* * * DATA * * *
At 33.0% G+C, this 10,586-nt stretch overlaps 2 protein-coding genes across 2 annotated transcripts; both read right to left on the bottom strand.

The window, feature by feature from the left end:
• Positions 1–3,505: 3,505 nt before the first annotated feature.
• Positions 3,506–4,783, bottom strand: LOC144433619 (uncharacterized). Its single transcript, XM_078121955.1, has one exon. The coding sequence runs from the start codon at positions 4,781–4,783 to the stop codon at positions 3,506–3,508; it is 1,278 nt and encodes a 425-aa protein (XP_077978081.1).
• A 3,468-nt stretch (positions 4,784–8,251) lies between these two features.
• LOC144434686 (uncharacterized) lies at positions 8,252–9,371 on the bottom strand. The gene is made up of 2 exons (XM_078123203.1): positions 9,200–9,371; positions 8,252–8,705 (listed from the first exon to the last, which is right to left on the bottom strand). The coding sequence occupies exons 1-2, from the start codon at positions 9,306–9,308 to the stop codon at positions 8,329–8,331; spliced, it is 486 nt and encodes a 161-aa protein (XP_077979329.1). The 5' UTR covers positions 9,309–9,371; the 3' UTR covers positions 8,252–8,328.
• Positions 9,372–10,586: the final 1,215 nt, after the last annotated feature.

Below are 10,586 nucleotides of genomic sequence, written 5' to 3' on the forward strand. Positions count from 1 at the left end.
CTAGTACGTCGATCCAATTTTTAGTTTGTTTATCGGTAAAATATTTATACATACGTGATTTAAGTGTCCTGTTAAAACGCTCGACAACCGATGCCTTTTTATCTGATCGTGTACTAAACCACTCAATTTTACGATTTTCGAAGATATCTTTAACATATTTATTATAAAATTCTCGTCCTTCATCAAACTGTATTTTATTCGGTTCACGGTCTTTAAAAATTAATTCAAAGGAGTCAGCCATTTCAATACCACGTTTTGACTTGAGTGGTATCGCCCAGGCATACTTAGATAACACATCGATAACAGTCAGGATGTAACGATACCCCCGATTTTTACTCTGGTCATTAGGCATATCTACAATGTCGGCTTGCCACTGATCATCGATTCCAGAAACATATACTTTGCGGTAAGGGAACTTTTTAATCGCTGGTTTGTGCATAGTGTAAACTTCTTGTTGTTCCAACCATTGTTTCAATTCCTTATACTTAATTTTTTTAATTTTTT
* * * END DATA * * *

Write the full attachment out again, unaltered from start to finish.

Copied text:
At 33.0% G+C, this 10,586-nt stretch overlaps 2 protein-coding genes across 2 annotated transcripts; both read right to left on the bottom strand.

The window, feature by feature from the left end:
• Positions 1–3,505: 3,505 nt before the first annotated feature.
• Positions 3,506–4,783, bottom strand: LOC144433619 (uncharacterized). Its single transcript, XM_078121955.1, has one exon. The coding sequence runs from the start codon at positions 4,781–4,783 to the stop codon at positions 3,506–3,508; it is 1,278 nt and encodes a 425-aa protein (XP_077978081.1).
• A 3,468-nt stretch (positions 4,784–8,251) lies between these two features.
• LOC144434686 (uncharacterized) lies at positions 8,252–9,371 on the bottom strand. The gene is made up of 2 exons (XM_078123203.1): positions 9,200–9,371; positions 8,252–8,705 (listed from the first exon to the last, which is right to left on the bottom strand). The coding sequence occupies exons 1-2, from the start codon at positions 9,306–9,308 to the stop codon at positions 8,329–8,331; spliced, it is 486 nt and encodes a 161-aa protein (XP_077979329.1). The 5' UTR covers positions 9,309–9,371; the 3' UTR covers positions 8,252–8,328.
• Positions 9,372–10,586: the final 1,215 nt, after the last annotated feature.

Below are 10,586 nucleotides of genomic sequence, written 5' to 3' on the forward strand. Positions count from 1 at the left end.
CTAGTACGTCGATCCAATTTTTAGTTTGTTTATCGGTAAAATATTTATACATACGTGATTTAAGTGTCCTGTTAAAACGCTCGACAACCGATGCCTTTTTATCTGATCGTGTACTAAACCACTCAATTTTACGATTTTCGAAGATATCTTTAACATATTTATTATAAAATTCTCGTCCTTCATCAAACTGTATTTTATTCGGTTCACGGTCTTTAAAAATTAATTCAAAGGAGTCAGCCATTTCAATACCACGTTTTGACTTGAGTGGTATCGCCCAGGCATACTTAGATAACACATCGATAACAGTCAGGATGTAACGATACCCCCGATTTTTACTCTGGTCATTAGGCATATCTACAATGTCGGCTTGCCACTGATCATCGATTCCAGAAACATATACTTTGCGGTAAGGGAACTTTTTAATCGCTGGTTTGTGCATAGTGTAAACTTCTTGTTGTTCCAACCATTGTTTCAATTCCTTATACTTAATTTTTTTAATTTTTT